James: So, it’s been all of the rules on the books are intended to keep control. We can go further on that control, if you like, to say that it’s been a thought process for many, many decades to lure people from the peri-urban in the rural areas to the cities and then control for their diets, control for their healthcare, control for all of those different things like aphids. Basically, they’re under the control of those ants, tickling them for the sugar.
James: So, there’s always been this concern, I think, about people living independently or off-grid or resilient in a regenerative way. Then there’s market forces that have been against it. So, what we’re trying to do from a Bucky Fuller perspective, Buckminster Fuller perspective is to create a new model that makes the old model obsolete, which is a Bucky Fuller quote. That’s really our goal, is to use industry to wake up, that there’s a wonderful way to make money in this new era post-COVID from building these communities at scale around the world.
Jim: Right, that’s a good transition to my next line of questions, which basically jumps up a level. Why is this timely? Why is this important with respect to the trajectory of the world over the next 100 years or thereabout?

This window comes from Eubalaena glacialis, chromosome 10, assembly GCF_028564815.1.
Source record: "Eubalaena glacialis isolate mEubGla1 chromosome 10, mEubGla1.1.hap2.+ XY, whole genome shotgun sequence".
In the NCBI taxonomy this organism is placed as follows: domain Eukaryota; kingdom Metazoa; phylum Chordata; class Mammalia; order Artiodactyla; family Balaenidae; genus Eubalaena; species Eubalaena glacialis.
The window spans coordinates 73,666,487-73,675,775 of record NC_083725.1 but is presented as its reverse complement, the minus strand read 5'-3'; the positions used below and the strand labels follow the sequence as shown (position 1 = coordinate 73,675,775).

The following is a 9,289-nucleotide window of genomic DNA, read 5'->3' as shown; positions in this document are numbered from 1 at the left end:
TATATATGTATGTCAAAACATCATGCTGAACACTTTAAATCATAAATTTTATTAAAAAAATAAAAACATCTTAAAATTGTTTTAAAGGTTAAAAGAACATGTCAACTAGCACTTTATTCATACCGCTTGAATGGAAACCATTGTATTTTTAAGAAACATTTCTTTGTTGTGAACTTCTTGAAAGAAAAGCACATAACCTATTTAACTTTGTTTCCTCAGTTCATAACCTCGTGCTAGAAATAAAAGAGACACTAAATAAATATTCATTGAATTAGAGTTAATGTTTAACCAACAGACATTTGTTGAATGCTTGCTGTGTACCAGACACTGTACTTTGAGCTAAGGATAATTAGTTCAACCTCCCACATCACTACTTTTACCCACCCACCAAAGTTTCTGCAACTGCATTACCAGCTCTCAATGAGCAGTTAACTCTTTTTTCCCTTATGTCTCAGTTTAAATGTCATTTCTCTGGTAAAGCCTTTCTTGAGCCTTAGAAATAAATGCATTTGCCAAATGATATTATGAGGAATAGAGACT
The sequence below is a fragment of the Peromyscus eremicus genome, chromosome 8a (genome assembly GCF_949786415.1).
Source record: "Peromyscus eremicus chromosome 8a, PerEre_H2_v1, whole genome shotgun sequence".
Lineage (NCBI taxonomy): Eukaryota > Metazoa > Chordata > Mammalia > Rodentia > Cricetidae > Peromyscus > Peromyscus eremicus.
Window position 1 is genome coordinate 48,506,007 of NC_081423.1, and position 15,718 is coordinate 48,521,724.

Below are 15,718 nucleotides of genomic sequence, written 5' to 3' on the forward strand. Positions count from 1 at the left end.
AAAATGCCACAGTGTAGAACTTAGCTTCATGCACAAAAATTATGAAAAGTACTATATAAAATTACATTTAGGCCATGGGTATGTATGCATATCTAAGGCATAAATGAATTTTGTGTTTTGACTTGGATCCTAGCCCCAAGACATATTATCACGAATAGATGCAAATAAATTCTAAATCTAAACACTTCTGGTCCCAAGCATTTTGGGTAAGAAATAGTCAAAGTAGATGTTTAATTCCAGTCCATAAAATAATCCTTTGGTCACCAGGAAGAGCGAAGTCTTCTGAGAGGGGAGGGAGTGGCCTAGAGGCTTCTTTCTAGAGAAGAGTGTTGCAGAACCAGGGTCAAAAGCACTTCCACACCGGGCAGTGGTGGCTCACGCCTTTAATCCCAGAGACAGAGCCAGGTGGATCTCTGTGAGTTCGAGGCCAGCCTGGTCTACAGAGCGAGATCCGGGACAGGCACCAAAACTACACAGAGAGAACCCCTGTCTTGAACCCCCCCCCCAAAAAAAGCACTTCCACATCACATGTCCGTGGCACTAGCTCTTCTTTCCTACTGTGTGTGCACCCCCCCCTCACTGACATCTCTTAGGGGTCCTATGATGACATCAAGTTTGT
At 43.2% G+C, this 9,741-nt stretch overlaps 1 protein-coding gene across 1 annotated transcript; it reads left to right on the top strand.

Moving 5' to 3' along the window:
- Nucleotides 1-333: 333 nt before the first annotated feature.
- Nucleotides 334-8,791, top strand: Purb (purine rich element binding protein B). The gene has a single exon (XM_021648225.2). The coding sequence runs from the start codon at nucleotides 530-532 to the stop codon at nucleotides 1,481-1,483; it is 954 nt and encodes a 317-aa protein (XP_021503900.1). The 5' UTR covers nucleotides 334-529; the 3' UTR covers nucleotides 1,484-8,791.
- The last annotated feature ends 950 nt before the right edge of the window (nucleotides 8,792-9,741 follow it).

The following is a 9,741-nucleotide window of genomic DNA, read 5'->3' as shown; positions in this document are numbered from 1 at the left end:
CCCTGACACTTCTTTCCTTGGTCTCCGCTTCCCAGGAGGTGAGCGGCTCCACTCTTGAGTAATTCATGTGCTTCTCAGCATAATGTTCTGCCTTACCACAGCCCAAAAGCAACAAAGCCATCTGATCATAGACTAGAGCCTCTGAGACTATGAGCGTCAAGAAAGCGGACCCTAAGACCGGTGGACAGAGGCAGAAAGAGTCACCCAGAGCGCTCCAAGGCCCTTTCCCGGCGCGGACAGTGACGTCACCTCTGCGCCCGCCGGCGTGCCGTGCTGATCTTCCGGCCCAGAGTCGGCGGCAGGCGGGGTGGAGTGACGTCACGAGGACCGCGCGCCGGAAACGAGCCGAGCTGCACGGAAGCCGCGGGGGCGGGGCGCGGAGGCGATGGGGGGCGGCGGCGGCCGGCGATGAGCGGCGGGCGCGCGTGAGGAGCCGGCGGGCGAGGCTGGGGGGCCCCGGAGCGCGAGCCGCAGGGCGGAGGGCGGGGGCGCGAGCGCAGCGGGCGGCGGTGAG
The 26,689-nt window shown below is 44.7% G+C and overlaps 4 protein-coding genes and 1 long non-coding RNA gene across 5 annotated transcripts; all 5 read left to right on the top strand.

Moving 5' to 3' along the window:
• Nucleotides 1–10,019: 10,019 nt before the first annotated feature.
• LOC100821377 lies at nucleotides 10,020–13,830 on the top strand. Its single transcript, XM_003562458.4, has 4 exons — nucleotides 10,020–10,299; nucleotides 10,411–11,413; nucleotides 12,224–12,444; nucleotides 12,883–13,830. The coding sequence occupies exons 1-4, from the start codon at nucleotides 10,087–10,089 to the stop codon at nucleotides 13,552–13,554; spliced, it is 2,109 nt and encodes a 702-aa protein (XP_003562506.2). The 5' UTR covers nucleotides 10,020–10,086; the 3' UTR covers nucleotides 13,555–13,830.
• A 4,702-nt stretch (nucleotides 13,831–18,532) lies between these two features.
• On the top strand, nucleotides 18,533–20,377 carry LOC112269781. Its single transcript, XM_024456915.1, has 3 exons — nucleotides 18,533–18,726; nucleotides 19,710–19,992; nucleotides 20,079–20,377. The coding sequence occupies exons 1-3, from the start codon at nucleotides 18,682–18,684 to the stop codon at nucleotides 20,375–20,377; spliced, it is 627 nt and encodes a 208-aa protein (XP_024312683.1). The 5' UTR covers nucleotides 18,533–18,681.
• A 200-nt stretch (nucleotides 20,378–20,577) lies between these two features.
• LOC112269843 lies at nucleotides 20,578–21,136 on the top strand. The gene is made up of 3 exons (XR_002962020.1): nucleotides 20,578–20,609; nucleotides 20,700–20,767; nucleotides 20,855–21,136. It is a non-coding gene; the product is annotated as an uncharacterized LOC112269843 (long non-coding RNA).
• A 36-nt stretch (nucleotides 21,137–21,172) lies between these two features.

James: Well, I mean, I’ve always felt that it was important, even 30 some odd years ago. You’re really beginning to learn about Rudolf Steiner’s work in celestial farming practices for biodynamics and the work of Bill Mollison coming out of Australia in the 1970s on permaculture and these farm-to-table communities that are so vibrant and so beautiful. And then really, what happened was I thought we had this under control somehow. I mean, I was really naive, because I just felt like that we were going progressively in the right direction, with this thinking, but there were a number of things that happened starting in 2010, 2011. There was the Hurricane Sandy in New York. I’m originally from New York, by the way.
James: So, seeing this climate change anomaly hit an urban area like this and paralyze it for weeks is quite a frightening thing. And then there was the BP oil disaster, of course, in the Gulf of Mexico. That was an entire food bearing ecosystem from our perspective that was decimated and still is suffering there. And then there was Fukushima, which is another also food bearing ecosystem catastrophe, which is lingering, of course. So, instead of burying our heads in the sand, we thought, “This is the right timing to look at building these kinds of communities and to imagine this.”